The Basics of High School Football
Football is the one of the most watched sports in the U.S and is watched by roughly sixty-four percent of citizens in the United States. Football is a complicated sport, and it may be hard to understand, especially if you have never played football. Whether you are being dragged to a your uncle’s football party or showing your school spirit, this guide will help you understand how the game works, as well as some common football lingo.
The basic objective of football is to score points, and the team with the most points in the end wins. There are multiple ways to score points in football with the most common being a touchdown, six points, which can be achieved when a player crosses the opponent’s end zone. This is followed up by a conversion, a kick between endzone posts for one extra point, making seven total. Teams have another option for a P.A.T (point after touchdown), called a two point conversion; it is set up as a regular down three yards away from the goal line, and if you run the ball into the endzone, you will score an extra two points making eight in total. A field goal is when a player kicks the football between the goal posts, unrelated to touchdown, they get three points, called a field goal. An uncommon way of scoring in football is when a player on the offensive team is tackled in their own end zone with the football; this is called a safety and is worth two points. The final way to score in football is when the opposing team does not show up to the game and is therefore a forfeit, one point.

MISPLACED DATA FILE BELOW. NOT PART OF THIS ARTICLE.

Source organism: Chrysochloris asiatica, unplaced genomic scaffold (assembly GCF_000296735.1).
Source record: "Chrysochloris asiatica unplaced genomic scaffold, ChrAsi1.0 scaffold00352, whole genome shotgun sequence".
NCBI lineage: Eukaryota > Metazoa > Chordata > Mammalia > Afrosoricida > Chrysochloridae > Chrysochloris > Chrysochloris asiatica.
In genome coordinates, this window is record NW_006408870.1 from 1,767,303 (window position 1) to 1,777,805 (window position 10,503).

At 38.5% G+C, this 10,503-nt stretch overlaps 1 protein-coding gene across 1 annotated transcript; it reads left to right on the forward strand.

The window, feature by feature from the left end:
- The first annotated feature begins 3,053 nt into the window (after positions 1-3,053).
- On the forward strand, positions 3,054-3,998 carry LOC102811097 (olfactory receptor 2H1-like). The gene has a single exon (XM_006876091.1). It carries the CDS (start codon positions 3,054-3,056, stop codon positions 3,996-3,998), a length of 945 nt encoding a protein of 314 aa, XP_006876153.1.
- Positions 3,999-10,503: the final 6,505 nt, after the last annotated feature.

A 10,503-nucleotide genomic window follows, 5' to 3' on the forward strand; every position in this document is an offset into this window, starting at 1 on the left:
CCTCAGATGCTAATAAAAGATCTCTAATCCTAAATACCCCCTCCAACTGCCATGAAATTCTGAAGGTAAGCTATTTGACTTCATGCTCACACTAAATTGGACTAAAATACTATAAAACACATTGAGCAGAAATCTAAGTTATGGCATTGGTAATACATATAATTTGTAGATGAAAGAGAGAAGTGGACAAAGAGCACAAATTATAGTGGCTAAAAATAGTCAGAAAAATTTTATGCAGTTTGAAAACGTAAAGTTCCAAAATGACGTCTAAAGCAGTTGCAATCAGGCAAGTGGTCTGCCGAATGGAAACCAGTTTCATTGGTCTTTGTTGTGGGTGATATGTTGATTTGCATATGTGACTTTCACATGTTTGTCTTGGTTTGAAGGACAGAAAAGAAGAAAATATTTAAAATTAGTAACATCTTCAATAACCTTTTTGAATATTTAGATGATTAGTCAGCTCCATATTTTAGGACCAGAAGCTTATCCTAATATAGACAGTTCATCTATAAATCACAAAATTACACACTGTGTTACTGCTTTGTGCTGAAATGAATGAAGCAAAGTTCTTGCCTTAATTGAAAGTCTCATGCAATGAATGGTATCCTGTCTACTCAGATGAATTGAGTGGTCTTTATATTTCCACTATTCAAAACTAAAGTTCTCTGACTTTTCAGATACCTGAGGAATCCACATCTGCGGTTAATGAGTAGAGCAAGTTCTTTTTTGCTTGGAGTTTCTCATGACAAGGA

Football itself is a sport with many requirements from a football’s weight of fourteen to fifteen ounces, to the gear worn by players. Required football gear includes a helmet, foam neck brace, jockstrap and cup, mouth guard, thigh, hip and knee pads, gloves, and cleats. The attacking team has four total downs to either score or advance ten yards. If the ten yards are achieved, the down resets back to one, and they have four downs again. Each down ends if nobody catches the ball (called an incompletion,) if the person who catches the ball is tackled to the ground or knocked out of bounds, a touchdown is scored, the game ends. Two possible outcomes of a down can be an interception; where a player on the defensive team catches the ball or when the ball is knocked out of someone’s hands and is called a fumble. These both will end in what is called a turnover, where the two teams switch attack and defense.
Football has many different ways to place your players, and each player has a different role. Wide receivers run far out to avoid other players, left and right guards defend against players rushing or “blitzing” the quarterback, the quarterback throws the football, left and right tackle players, that are typically bulkier, defend against blitzes and push back the other team, and the center, who hikes (throws) back the football to the QB and helps the guards. On defense, there are typically two safety players who are in place to stop anyone from sneaking by with the football, two cornerbacks who intercept the wide receivers, two outside linebackers, who watch and make sure nobody breaks through the middle defense, two end guards, who typically are the blitzers, two tackles, who stop running plays towards the line middle of the line of scrimmage, and lastly, the middle linebacker, who reinforces the defensive line of scrimmage.
August through early February, are the times in which Americans are enthralled in one of our nation’s most popular pass times, and hopefully this guide will help you understand the game or make you sound like you understand the game. Remember to come out to an Apex football game and show some support for your hard-working Cougars!